Edward Luce, “Caught between apathy and anger“
If the campaign rhetoric is any guide, the US is in the throes of a Marxist change in consciousness. In spite of belonging to a party that draws much of its cash from Wall Street, rival Republican contenders for the presidential nomination have ripped into Mitt Romney’s past as a private equity executive. Without any help from the left, the former chief executive of Bain Capital stands accused of being “a vulture”, “looting”, “greed” and “profiting from other people’s misery”. If it carries on like this, the Democrats will have nothing left to say when it comes to the general election.
Is the US seeing a backlash against capitalism? A visit to any of the country’s now 50,000 or so storage houses – places where people rent space to keep their surplus belongings – gives an eerie sense of a country in a continual flux of insecurity. These centres, which according to industry data have grown roughly tenfold since the 1980s, hold frequent auctions of the belongings of those who have failed to pay the rent. In recent years, such auctions have exploded. “We call it the five Ds – Debt, Divorce, Displacement, Death and Disinterest [uninterest],” says the branch manger at ezStorage, one of the chain groups, in Glen Burnie, near Baltimore. “If we’re auctioning your unit, then you’re going to be one of those Ds.”
There is nothing, however, in the atomised discomfort of middle-class America that would suggest a revolution in the making. People do talk about a new age of populism. Perhaps “age of transition” would be more accurate – although to what is not yet clear. Earlier periods of economic turmoil, most notably during the robber baron decades of the late-19th and early-20th century, did turn populist. Then, like now, both parties tended to go to the same sources for money. In Mark Twain’s novel The Gilded Age, the deepest well of election finance was the railroad capitalists. Today it is Wall Street. Then, as today, was a period of electoral volatility – the last time Congress changed party control as often as it has in the past six years was in the last two decades of the 19th century.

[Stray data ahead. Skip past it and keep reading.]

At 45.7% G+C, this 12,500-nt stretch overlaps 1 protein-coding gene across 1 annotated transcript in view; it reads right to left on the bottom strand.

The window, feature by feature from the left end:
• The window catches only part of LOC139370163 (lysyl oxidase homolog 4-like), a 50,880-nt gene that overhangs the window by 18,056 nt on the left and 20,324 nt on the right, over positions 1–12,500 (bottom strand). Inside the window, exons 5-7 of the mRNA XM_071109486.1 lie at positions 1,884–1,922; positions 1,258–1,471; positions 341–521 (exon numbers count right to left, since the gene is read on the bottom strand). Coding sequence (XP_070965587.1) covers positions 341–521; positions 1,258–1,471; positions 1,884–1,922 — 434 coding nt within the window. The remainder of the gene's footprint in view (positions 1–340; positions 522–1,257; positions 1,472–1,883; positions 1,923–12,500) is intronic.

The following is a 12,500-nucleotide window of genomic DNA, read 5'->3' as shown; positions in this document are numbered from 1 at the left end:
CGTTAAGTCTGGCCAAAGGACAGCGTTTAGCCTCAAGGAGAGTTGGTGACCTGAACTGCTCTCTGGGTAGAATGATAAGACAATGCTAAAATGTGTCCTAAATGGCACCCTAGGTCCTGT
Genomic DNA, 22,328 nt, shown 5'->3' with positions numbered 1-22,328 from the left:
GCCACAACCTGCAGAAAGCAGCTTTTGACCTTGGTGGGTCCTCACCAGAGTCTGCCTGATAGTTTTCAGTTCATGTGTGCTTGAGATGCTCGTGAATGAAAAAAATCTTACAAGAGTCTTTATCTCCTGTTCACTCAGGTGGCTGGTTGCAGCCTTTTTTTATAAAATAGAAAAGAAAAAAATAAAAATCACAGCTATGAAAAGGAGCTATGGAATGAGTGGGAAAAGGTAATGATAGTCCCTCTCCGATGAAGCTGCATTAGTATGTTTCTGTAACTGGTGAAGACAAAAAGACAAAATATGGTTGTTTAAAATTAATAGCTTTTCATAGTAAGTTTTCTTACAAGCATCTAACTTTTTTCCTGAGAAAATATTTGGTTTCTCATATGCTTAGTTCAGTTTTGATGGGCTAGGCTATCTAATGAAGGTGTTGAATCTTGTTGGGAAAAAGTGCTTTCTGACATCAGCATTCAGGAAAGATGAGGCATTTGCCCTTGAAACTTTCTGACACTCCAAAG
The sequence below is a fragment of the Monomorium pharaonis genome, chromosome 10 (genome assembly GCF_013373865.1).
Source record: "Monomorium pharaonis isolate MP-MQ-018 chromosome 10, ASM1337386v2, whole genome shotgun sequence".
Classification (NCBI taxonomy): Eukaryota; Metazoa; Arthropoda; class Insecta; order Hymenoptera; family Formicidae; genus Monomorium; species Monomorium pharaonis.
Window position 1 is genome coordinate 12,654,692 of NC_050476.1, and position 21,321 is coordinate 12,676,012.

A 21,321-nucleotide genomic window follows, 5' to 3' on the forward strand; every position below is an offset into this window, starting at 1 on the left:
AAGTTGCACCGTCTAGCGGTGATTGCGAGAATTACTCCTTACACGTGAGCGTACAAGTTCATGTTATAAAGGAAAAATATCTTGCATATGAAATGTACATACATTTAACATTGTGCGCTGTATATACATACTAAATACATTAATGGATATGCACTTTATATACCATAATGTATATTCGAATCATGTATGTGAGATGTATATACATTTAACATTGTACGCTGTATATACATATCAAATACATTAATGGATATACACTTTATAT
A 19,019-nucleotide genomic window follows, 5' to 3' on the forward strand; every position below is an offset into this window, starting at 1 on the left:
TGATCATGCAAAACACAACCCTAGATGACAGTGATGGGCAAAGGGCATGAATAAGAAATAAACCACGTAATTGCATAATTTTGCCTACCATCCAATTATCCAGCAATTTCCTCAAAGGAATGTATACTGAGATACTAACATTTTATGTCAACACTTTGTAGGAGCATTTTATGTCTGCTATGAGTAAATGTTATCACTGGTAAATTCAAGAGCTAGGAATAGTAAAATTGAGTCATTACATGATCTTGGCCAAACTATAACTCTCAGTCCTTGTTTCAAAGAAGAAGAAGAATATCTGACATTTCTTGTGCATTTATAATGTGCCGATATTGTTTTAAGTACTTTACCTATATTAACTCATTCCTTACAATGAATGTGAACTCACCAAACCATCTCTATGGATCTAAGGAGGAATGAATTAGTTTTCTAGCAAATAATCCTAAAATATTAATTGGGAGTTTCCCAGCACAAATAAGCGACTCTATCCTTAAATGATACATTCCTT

Both eras were also driven by disruptive technologies that upended settled patterns of work and pushed the winners into stratospheric new levels of wealth: what the internet and financial globalisation has done for the net worth of America’s superclass since the 1990s finds its closest parallel in the income effects the railway, electricity and the internal combustion engine had 100 years ago. The vast concentrations of wealth in the economy in turn produced growing inequalities of influence in the political arena. Mark Hanna, the late-19th century electoral manager, famously said: “The three most important things in American politics are money, money and I forget what the other one is.” Rahm Emanuel, the mayor of Chicago and former White House chief of staff, said much the same thing in 2006 when he helped engineer the Democratic party’s handsomely bankrolled midterm congressional victory.
So much for the parallels. The differences between now and then are also instructive. Unlike the “progressive era”, today’s America is shaped as much by apathy as it is by anger. The early 1900s were characterised by the “prairie populism” of the small farmer and the rise of an organised working class. They tended to meet around the small town “cracker barrel” and in the industrial workplace. Today’s squeezed middle classes share no obvious gathering place. They are economically diffuse and geographically scattered. “The largest squeezed group today are people with high-school diplomas working in the service sector,” says Michael Lind, author of a forthcoming economic history of America. “Most of them are living in the suburbs and watching TV.” When the politicians appear, they tend to switch channel.